Saturday, 19 February 2011

Reading: Memoirs of the Court of Queen Elizabeth [Kindle Edition]

This book is from 1818. I was unaware of that. Of course, AMAZON does not give that information only the publication year of the Kindle version. Except that in this case not even Kindle year is mentioned.

This book is like reading ten memoirs at the same time. It is very comprehensive. It is in depth. It is not at all an memoirs that gives you a feeling of how it would be to be in the Elizabethan court. It tells the lives of many of her courtiers at the same time as it tries to show all that happened during the reign of Elizabeth I. And it also is very much a portrait of the monarch herself.

It is littered with long quotes of letters and memoirs. There are no literature list in the end. One would have to create that oneself since the quoted literature is there after the quotations. At the same time as one reads chronological the events concerning Elizabeth I and English history suddenly a biography of a gentleman and his family often 3 generations. The biography bits are annoying, not because they are not interesting but because they often starts with no mention of the name of the person in the beginning and before you can understand who it is the regular history has begun again.

Every chapter starts a short overview, unfortunately the formatting with --and it starts just there --so if you need to see what a word means in the dictionary in Kindle, those 2 --hinders that.

I have seldom read a book that made me think about editing it. It needs editing. May the reader in the 19th century did not need it but the modern reader would surely have enjoyed the book better had it been better structured by an editor.

This book is two volumes in one. The language is readable enough. It contains a lot of information. But is not easily digestible. Still thumbs up!!!

For more reviews from my travels, see

Wednesday, 16 February 2011

Thinking: What is the job of diplomats, anyway?

"Norwegian diplomats working hard to evict Ethiopians in church asylum"

If only it meant working hard to ensure the security of these persons if returned to Ethiopia. But I believe it not.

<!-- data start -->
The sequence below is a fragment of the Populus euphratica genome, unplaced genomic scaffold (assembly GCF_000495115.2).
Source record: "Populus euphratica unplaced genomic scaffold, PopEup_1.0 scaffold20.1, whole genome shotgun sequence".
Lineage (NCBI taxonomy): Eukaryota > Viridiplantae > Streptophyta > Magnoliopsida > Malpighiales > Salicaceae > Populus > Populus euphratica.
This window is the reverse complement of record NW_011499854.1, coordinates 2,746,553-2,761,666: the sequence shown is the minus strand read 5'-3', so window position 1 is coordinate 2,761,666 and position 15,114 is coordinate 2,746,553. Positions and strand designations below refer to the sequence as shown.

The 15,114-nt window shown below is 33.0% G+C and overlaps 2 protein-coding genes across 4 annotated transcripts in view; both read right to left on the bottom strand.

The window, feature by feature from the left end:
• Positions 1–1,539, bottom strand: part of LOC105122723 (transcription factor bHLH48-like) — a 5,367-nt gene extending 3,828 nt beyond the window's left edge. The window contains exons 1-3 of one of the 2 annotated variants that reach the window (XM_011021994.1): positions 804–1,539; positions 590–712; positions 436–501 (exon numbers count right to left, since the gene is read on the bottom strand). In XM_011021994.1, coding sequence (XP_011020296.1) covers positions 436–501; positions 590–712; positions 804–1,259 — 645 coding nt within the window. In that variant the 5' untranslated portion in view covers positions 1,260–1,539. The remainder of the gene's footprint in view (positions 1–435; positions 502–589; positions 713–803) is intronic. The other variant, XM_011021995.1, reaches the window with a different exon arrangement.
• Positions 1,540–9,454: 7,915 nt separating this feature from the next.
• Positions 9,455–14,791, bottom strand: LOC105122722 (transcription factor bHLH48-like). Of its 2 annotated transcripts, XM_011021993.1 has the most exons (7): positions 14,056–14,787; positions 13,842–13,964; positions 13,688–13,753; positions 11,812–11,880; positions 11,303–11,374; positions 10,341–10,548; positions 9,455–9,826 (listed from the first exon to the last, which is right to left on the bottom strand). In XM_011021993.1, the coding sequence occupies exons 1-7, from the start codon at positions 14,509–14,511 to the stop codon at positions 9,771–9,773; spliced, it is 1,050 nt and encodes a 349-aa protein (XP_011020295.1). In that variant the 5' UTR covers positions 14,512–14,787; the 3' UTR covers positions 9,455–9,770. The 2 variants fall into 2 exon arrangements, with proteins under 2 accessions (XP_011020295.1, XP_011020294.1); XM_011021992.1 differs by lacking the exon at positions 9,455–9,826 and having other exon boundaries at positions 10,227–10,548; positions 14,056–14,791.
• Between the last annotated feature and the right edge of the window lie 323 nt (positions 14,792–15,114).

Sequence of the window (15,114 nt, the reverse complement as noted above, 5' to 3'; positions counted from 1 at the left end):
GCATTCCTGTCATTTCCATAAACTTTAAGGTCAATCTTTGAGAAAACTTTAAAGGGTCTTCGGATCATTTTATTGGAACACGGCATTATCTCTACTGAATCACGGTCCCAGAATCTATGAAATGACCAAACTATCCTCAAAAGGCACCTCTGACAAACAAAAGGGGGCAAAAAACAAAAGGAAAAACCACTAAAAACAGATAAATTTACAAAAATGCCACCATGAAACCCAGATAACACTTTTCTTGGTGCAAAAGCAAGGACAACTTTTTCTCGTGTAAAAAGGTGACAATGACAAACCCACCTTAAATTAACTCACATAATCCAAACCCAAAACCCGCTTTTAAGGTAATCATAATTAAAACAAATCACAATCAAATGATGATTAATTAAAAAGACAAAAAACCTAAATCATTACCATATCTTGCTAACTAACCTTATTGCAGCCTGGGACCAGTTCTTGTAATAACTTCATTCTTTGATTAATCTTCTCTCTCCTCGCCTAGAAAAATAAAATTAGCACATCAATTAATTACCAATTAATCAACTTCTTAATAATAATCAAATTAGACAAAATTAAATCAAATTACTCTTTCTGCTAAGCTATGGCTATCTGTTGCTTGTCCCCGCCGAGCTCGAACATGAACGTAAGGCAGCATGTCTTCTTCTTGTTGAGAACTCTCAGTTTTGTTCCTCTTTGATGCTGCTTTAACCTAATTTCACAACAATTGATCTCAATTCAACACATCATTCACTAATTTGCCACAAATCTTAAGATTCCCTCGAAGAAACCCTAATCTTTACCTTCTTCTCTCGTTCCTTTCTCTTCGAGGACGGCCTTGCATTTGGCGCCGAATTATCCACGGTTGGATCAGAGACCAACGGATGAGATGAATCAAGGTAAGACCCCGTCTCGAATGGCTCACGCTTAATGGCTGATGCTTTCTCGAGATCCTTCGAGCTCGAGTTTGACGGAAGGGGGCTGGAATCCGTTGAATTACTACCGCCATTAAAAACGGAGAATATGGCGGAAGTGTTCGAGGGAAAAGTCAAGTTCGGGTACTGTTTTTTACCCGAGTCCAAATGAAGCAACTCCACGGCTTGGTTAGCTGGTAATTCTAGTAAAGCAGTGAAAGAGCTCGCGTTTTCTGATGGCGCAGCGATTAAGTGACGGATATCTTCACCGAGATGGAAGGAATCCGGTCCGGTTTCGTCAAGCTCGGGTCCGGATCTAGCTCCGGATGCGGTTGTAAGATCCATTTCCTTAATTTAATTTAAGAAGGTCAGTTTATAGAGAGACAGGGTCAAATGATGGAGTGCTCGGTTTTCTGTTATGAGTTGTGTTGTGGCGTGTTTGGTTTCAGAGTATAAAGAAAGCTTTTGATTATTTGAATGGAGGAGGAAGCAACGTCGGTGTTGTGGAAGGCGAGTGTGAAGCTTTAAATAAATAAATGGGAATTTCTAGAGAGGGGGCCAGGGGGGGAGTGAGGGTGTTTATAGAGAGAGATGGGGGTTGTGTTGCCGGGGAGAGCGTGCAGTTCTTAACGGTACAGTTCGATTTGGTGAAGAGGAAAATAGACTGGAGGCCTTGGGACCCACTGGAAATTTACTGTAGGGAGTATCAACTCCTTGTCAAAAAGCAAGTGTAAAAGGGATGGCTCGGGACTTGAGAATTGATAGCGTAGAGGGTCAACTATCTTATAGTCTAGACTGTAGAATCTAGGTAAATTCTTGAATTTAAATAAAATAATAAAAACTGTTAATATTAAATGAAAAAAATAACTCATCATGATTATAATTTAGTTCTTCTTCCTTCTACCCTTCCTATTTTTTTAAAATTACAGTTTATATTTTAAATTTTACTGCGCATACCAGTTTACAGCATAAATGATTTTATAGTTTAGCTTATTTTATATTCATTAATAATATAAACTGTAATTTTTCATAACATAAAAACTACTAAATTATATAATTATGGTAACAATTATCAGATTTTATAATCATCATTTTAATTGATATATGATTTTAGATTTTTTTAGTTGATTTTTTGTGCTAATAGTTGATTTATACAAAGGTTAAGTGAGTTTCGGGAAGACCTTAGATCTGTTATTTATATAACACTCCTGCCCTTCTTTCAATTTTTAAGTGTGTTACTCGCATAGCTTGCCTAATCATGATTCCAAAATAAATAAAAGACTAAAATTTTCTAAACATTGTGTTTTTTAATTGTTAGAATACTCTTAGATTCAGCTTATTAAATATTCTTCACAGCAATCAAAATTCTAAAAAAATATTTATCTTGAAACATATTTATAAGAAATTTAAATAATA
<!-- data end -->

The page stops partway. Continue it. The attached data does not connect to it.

Norwegian politician' speech to fellow party members using the plight of the Ethiopians and calling they being in a church claiming, hoping for asylum an abuse to thunderous applause. The speech was an abuse. Claiming church asylum abuse is a historical right. The same politician evaded the question of whether she saw the church room as holy.

Norway, my beloved country, why?

Norway boats of its ratification UN Children's right and Women's right. Yet when children and women come to Norway all "we" do is think of ways to evict them. Diplomats may talk to the government of countries that regularly puts people in prison and that often tortures and kills prisons, and when the diplomats get the nod the persons will be safe, they believe. How many has Norway sent out to be put in prison and tortured? And all the time Norway is "surprised". The need of each individual child or woman is not looked upon. If that was done more people would be allowed to stay and the cowardly politicians fears that so much that fair and just process is something to forget. Men's claim of being of a party that is prosecuted is often heard and accepted as grounds for asylums. To claim reasons of homophobia, belonging to the wrong religion or race, the death threat of criminal gangs etc is strangely not often accepted. In some countries it is considered treason to leave the country to find another country, coming back is often deadly. But people are sent back. Children is on their own, their special needs of safety is not taken properly care of. Often children go missing from the asylums houses. They are probably trafficked. But we want to evict them.

But the truth is we, the people, is not all that callous. But our politicians are, they are playing politics with the lives of people.

Norway should afford to be just and fair and always seeking the truth. Even if it meant letting people stay in this country. The country of Fridtjof Nansen is disgracing itself by the severity we cause our fellow people who come in hope of a future. There is a solution that we should think of to give all our undocuments immigrants and asylum seekers. It is called the Nansen Passport. In our digital age the Nansen passport would be an even better tool to give home to the seekers of new light and control the countries.

For more reviews from my travels, see

Tuesday, 15 February 2011

In a white dress with a red rose amidst all the vegetables

Andrea Chenier (Salvatore Licitra) wanders into a party of aristocrats. His blue colors are earthbound and as such he is aware of the conditions of the rest of the people in France lives in. The aristocrats dressed in fruity colors are as aware of the conditions as the average vegetable. But I don't want to slander fine vegetables and fruits. When Andrea Chenier sees Maddalena di Coigny (Maria Guleghina) in her white dress with a single red dress attached he sees in her a person with compassion. But as the evening progresses one understand that her compassion is just youth and curiosity but she cares mostly about her self, her dresses, her beauty and love. She has a certain compassion for Bersi (Julia Benzinger) but seem to find it natural that a servant does everything for her.

Everybody loves Maddalena. Even Carlo Gerard (Seng Hyoun Ko). He is the servant of the Coigny family as his father but he is revolutionary and meeting Andrea Chenier hearing the poem he improvises makes Gerard into a real revolutionary that invites poverty into the palace. Naturally he can no longer work there. And then the earth is toppled by the poor people and the aristocrats is fed to the guiliotine.

For more reviews from my travels, see